2018 M&A in Review
Variations in M&A Activity Across the States
Strategic Insights: State-Level Activity
Given wide variations in M&A activity across the states, hospitals and health systems seeking expansion opportunities should:
  • Carefully assess their local market. In mature markets, a lack of opportunities or regulatory pressures may make cross-border transactions a more viable strategy for expansion.
  • Pursue opportunities for vertical growth within their market. Well-integrated systems can also achieve improved quality and efficiency outcomes.
Wide variations in hospital and health system M&A activity across the states suggests that the healthcare landscape is changing at a different pace in different markets. To some extent, this is a reflection of the vastly different populations and geographies of the states. Texas, which was the leader in the number of announced transactions for 2018, has a population of more than 28 million and two of the 10 largest metropolitan areas in the country. In contrast, states like North Dakota and South Dakota, neither of which had any announced transactions in 2018, have populations of less than 1 million people. Less obvious are the distinctions between states such as Florida or Pennsylvania, both of which were among the most active states for M&A in 2018, and states such as Virginia, Washington, and Massachusetts, which had no announced M&A transactions in 2018. All have relatively high populations, and most have multiple metropolitan areas. Some of the differences can be explained by regional variations. Many for-profit systems have had a strong presence in the southeastern states that saw significant activity in 2018. Several of these for-profit systems have been divesting hospitals in the region, which have been acquired by not-for-profit systems seeking to expand. In the West, there is a greater focus on vertical integration between health systems and independent physician groups. While this report focuses on horizontal integration between hospitals and health systems, vertical integration is also an important strategic focus that, when done well, can successfully improve quality outcomes and may be more cost effective as well.2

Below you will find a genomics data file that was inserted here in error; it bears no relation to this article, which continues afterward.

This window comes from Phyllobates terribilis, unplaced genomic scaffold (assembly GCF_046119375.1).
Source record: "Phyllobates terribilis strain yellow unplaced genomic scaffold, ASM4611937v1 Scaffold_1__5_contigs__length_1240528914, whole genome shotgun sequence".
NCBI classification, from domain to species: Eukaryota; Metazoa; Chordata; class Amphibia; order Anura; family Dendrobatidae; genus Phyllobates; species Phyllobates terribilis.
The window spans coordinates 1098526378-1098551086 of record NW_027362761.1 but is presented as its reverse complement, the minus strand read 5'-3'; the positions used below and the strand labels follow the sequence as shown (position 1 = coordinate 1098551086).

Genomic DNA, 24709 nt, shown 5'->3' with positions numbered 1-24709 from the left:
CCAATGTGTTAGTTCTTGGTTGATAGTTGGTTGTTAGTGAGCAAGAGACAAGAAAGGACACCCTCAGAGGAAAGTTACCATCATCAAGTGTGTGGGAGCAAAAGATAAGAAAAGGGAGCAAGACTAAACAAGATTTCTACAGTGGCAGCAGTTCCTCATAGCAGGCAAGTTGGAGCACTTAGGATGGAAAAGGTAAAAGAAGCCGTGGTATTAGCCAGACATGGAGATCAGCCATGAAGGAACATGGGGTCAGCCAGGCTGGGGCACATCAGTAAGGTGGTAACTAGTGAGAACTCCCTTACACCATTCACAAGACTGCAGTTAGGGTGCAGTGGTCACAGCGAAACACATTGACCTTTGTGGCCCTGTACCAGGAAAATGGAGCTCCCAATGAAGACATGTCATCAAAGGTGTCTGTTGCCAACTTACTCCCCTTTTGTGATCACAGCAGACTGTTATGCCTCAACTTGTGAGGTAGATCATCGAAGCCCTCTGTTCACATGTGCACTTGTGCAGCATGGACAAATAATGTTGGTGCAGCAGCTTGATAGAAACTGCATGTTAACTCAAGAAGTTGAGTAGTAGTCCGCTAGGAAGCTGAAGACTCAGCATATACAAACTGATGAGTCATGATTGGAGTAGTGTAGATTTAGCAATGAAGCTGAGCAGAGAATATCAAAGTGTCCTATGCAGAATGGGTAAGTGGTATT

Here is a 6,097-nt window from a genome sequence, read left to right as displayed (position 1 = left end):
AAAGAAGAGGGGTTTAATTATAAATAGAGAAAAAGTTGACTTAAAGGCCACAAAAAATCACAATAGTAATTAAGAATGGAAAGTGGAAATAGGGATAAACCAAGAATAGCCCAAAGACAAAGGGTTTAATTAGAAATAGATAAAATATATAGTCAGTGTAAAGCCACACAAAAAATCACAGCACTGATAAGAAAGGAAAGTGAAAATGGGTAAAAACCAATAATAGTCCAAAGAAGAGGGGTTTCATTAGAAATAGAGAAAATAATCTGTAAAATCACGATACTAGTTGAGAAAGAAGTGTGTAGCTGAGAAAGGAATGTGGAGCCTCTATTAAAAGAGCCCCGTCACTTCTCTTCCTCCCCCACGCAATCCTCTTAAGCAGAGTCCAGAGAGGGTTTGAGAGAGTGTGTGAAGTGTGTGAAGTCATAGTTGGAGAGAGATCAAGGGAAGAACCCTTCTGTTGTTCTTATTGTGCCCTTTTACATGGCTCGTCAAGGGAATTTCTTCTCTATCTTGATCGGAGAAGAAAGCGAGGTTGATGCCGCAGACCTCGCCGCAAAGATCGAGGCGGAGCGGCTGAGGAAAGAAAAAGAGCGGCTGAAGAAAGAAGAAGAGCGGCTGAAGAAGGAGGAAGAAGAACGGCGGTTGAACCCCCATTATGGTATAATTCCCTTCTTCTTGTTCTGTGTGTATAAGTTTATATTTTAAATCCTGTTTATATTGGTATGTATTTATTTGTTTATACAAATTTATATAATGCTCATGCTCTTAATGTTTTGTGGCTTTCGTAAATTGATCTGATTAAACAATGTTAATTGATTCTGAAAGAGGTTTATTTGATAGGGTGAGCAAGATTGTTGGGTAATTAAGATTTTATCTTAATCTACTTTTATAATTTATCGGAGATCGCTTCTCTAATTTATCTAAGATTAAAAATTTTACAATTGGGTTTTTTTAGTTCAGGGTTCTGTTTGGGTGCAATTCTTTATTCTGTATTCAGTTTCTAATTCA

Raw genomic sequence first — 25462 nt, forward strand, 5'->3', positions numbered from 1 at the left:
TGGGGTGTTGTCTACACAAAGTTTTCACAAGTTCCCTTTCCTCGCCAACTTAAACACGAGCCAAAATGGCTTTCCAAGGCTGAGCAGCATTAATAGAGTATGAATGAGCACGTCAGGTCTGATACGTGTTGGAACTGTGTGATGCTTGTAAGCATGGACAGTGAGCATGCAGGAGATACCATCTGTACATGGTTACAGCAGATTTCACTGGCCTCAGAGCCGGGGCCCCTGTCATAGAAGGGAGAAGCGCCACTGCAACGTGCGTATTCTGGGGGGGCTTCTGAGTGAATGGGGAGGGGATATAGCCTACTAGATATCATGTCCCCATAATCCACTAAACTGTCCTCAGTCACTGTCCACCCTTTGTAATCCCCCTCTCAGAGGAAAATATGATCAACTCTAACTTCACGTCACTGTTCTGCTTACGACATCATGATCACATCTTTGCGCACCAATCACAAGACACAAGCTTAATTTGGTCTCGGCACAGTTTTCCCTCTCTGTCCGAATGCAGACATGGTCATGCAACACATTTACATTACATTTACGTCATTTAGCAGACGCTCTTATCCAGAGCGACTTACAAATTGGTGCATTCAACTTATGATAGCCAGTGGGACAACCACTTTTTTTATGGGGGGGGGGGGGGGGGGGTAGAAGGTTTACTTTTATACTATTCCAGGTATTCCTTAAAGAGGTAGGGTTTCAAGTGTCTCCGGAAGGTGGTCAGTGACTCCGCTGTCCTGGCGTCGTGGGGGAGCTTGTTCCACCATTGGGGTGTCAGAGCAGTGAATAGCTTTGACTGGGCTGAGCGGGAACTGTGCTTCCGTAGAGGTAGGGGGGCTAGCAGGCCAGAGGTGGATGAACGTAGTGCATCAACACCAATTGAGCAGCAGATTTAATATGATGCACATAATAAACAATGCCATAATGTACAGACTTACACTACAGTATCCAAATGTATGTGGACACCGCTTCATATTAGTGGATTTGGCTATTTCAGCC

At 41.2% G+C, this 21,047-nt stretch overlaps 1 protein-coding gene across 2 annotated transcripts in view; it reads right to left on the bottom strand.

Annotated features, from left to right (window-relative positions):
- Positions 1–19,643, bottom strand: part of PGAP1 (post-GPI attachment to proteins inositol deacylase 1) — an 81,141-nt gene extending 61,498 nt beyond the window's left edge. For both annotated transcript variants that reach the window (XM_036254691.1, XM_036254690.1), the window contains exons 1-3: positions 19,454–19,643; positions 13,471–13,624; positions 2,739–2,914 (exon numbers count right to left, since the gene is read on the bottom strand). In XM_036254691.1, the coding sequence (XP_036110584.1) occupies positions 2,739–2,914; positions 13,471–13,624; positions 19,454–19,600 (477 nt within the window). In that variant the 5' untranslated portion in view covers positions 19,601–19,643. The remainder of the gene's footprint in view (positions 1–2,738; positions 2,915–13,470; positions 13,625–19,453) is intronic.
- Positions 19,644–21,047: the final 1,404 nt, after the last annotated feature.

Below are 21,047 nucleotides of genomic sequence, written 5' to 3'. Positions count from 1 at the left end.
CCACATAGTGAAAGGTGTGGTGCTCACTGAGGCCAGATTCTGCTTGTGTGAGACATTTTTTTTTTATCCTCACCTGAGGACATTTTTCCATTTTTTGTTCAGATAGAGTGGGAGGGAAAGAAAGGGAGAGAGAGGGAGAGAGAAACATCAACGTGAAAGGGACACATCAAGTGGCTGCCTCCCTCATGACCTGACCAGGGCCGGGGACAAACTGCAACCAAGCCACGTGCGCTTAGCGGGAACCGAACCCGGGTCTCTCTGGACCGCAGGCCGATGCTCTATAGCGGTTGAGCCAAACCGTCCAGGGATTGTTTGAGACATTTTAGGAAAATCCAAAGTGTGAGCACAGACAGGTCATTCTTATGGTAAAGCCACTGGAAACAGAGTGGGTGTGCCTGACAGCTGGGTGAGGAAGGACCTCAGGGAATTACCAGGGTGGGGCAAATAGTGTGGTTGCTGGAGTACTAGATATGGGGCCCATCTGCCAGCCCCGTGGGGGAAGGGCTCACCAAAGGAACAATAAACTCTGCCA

In some states, the regulatory or political environment has discouraged M&A activity. In Massachusetts, for example, the merger between Lahey Health and Beth Israel Deaconess, announced in 2017, received final approval from the Massachusetts attorney general in November 2018, but will be subject to conditions including a seven-year price cap below the state’s annual healthcare cost growth benchmark of 3.1 percent.3 In North Carolina, the proposed merger between Atrium Health and UNC Health Care resulted in significant attention from state officials before talks were suspended between the two systems in March 2018.4 Health systems may also find that their home market has matured and they have maximized their growth within the market. In this case, a move into new markets, including those across state borders, may be the best option. The wide variations in activity at the state level complicate the ability to answer the often-asked question of what the healthcare landscape will look like in the future. If historical patterns of activity over the past six years in Texas, a high-activity state, were projected forward over the next six years to 2024, one would expect fewer large systems in the state (from a current 13 systems with annual revenues in excess of $1 billion to a projected 10 systems of this size in 2024). But more of the state’s total patient revenue would go to the remaining large systems (from 79 percent of total revenue today to almost 90 percent of total revenue in 2024). Yet the level of activity in a state can change dramatically. For example, Kentucky went from five announced transactions in 2017 to none in 2018. And as suggested in the discussion above, these changes in activity can be driven by any number of factors: maturation of a market with fewer available opportunities, a change in the political or regulatory climate, a focus on vertical over horizontal integration, or a combination of these or other factors. Figure 3 demonstrates how much activity has varied in six of the highest population states in recent years.
Further consolidation is almost inevitable as revenue models compress and new competition and payment models impel health systems to expand. But increasingly, the state may not be the appropriate frame of reference as health systems seek to establish a broader regional presence.
3 - Kacik, A.: “Beth Israel-Lahey Health Merger Clears Final Approval with Conditions.” Modern Healthcare, Nov. 29, 2018. https://www.modernhealthcare.com/article/20181129/NEWS/181129916
2 - Hwang, W., Chang, J., LaClair, M., and Paz, H.: “Effects of Integrated Delivery System on Cost and Quality.” American Journal of Managed Care 19(5): e175-e184, 2013. https://www.ajmc.com/journals/issue/2013/2013-1-vol19-n5/effects-of-integrated-delivery-system-on-cost-and-quality
4 - Bannow, T.: “Atrium Health Suspends Merger Talks with UNC Health Care.” Modern Healthcare, March 2, 2018. https://www.modernhealthcare.com/article/20180302/NEWS/180309966
©2018 Kaufman, Hall & Associates, LLC
2018 M&A in Review
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